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Among many people living near the Seveso accident, blood concentrations spiked to between 10s and 1,000s of parts per trillion.
Report of the Parliamentary Commission of Inquiry on the Seveso accident, deposited on 28 July 1978.
The results of this study clearly indicate that continuous exposure of males starting from low concentrations of dioxin before and after birth due to the mother being exposed during the Seveso accident, and then due to breast-feeding during "neonatal minipuberty," results in a permanent impairment of the reproductive system {reduction of about 50% of sperm concentration and total sperm count and about 20% of sperm progressive motility, and increase of FSH with decrease of inhibin B) in young adulthood.
background totals of dioxins have dropped since 1976, she says, they were "probably in the neighborhood of 40 to 60 [ppt in body fat]" at the time of the Seveso accident.
New epidemiologic evidence consists primarily of positive exposure-response analyses in several of the industrial cohorts, as well as evidence of excesses of several specific cancers in the Seveso accident cohort.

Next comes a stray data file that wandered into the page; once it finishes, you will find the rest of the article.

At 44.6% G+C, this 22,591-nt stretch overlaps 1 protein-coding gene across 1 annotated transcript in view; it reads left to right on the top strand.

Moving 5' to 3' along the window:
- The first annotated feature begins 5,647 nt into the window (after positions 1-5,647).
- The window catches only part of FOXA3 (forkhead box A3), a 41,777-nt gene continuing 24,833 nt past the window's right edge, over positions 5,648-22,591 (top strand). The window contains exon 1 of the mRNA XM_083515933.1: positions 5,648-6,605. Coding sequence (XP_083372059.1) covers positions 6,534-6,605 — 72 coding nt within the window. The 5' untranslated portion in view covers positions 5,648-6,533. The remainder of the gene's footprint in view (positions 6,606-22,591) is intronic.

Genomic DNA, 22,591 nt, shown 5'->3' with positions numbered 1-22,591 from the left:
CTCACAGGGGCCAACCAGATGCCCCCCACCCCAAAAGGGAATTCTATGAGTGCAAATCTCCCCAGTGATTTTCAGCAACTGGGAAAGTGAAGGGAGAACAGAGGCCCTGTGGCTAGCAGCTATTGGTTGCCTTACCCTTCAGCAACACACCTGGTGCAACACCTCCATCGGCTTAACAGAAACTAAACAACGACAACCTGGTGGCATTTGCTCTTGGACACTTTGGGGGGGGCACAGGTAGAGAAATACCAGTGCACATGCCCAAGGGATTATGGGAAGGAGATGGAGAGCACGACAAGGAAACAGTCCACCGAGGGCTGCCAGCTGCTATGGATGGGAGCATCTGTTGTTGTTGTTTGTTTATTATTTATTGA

In 1997, the epidemiologic evidence consisted of studies of a) several industrial cohorts of chemical workers producing chlorophenol and phenoxy herbicides; b) cohorts of civilian or military pesticide applicators; c) the Seveso accident cohort; and d) numerous community-based studies.
Nearly 20 years after the Seveso accident, the levels of AhR transcripts (measured in uncultured peripheral blood lymphocytes) were decreased in the exposed subjects and negatively correlated with current plasma TCDD levels (Landi et al.
Because of all these facts, 25 years after the Seveso accident we invited subjects exposed to TCDD in 1976 in their childhood to receive a dental examination.
Twenty-five years after the Seveso accident we found that serum TCDD levels in childhood were associated with the presence of developmental enamel defects in the permanent dentition.
Increased total hemolytic complement activity (CH50) was described in children examined immediately after the Seveso accident (Pocchiari et al.
Nearly 20 years after the Seveso accident, we found a suppression of IgG plasma levels in subjects exposed to TCDD.
In: Chemistry, Man, and Environment: The Seveso Accident 20 Years On: Monitoring, Epidemiology, and Remediation (Ballarin-Denti A, Bertazzi PA, Facchetti S, Mocarelli P, eds).